Everything's different now?

by Michael S. Kaplan, published on 2010/02/08 15:01 -05:00, original URI: http://blogs.msdn.com/b/michkap/archive/2010/02/08/9960046.aspx


This blog is so hideously off-topic that it makes most of the previous off-topic blogs seem on-topic.

If this bothers you then you may want to ask yourself why you are continuing to read it....

I realized something this weekend.

How I realized this, and the circumstances, who I was with, what I was doing, where I was, and so forth is, while of supreme importance to me for a whole host of reasons I shant ever be getting into, of no relevance to you, the person reading it. So it is going to be left unsaid.

What I realized is that I am in a wheelchair and that I am handicapped.

Now one would think I would have realized this the first time I received a handicapped parking permit in Hartford 16 years ago (I remember the pass very well, it was green) or at some other milestone after that when a situation bopped me over the head with the simple fact that I am handicapped.

But for these past few decades people have been accommodating in so many circumstances (the high point of accommodation was when four bouncers in Dublin picked up me an my 70lb scooter so  I could see a concert and go to the after party, then carried me back down after) that I often don't have to think about it.

Now of course being in an iBot is technically being in a wheelchair, but it is such a cool wheelchair that people largely tend to forget it is one until later. Like my own personal little reality distortion field. One where people always:

The girl I am going out with is kind of bored with these three points by now which kind of makes me bored with them too (just in the natural process of wanting to keep her interested in stuff!).

And I know that she responds better to kisses when I am in balance mode (on 2 wheels) and slightly extended so she doesn't have to kiss a guy who is a few inches shorter than her. Maybe it is a subconscious thing, she claims there is no difference there though it seems like something different to me (though from my point of view any height works, even the scooter!).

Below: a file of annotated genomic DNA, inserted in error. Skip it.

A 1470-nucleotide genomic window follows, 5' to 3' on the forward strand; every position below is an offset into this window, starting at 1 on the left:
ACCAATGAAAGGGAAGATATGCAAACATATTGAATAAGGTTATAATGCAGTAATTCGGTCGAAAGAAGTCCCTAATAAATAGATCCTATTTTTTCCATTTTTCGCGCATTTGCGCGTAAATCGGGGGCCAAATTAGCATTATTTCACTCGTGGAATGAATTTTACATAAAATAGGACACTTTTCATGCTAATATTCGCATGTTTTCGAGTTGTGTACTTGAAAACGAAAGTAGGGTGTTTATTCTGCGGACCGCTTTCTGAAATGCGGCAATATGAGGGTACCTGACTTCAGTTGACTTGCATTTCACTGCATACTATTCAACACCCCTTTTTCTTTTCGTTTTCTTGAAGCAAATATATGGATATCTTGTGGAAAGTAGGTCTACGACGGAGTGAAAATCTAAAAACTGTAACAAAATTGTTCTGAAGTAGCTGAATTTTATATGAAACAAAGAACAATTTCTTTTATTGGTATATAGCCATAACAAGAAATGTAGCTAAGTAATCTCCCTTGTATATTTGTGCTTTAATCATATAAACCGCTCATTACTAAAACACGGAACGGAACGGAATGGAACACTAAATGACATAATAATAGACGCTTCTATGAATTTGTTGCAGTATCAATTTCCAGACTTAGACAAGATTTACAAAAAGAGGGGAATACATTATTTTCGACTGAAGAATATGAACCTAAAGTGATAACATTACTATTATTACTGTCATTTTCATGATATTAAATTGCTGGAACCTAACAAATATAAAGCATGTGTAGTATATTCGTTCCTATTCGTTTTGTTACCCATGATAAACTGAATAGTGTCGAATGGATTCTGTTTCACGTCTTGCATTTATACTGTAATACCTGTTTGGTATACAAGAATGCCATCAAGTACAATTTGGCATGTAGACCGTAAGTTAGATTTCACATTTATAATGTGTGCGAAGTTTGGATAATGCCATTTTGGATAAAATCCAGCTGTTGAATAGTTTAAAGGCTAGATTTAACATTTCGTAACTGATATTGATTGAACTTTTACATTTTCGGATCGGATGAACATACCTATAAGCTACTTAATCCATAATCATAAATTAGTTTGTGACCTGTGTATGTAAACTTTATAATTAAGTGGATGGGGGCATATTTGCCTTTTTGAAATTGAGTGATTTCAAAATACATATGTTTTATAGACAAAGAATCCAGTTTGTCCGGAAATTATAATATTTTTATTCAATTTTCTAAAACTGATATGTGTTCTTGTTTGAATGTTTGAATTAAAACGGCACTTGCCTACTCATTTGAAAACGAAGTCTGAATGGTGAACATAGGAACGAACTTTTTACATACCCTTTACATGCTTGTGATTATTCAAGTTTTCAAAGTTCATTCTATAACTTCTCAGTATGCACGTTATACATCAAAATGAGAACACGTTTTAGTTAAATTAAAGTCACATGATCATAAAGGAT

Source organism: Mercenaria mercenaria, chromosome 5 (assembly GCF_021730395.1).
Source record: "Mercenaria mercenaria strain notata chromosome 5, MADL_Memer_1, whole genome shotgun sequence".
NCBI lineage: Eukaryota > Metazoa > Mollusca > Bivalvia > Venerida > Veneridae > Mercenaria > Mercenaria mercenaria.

Anyway, the moment.

It wasn't anything like when blind Tom Sullivan saved the life of his daughter who had fallen into the pool when no one else was home, or anything even close to that useful to anyone else. But it was a pretty darn pivotal moment for me personally.

I am in a wheelchair.

I'm handicapped.

And like the title says, everything is different now. Or is it? I can't even tell yet if everything changes just because the viewpoint changes.

I'll let you know....

#thatisall


John Cowan on 8 Feb 2010 10:21 PM:

I have the realization that I'm a diabetic and will be on diabetic drugs/diet/regime for the rest of my life quite frequently.  Once, apparently, is not enough.

Brad on 9 Feb 2010 10:13 AM:

Hey

Long time reader first time commenter

First, welcome to the club (name badges are on the table to your right), I too am in a chair and have been for the entire of my existence. Despite that existence having spanned 20 years, it's only in the last few that I've come to terms with my disability.

If my experience is any sort of indication, you'll make repeated realizations until you've realized for each context in which being in a chair has an effect on your life.

Thanks for the awesome blog

CrippledSmurf

John Cowan on 26 Nov 2010 4:49 PM:

Hopefully I'll have bariatric surgery within 6 months.  We'll see.

Michael S. Kaplan on 16 Apr 2011 7:06 AM:

Wondering what happened with the surgery John...


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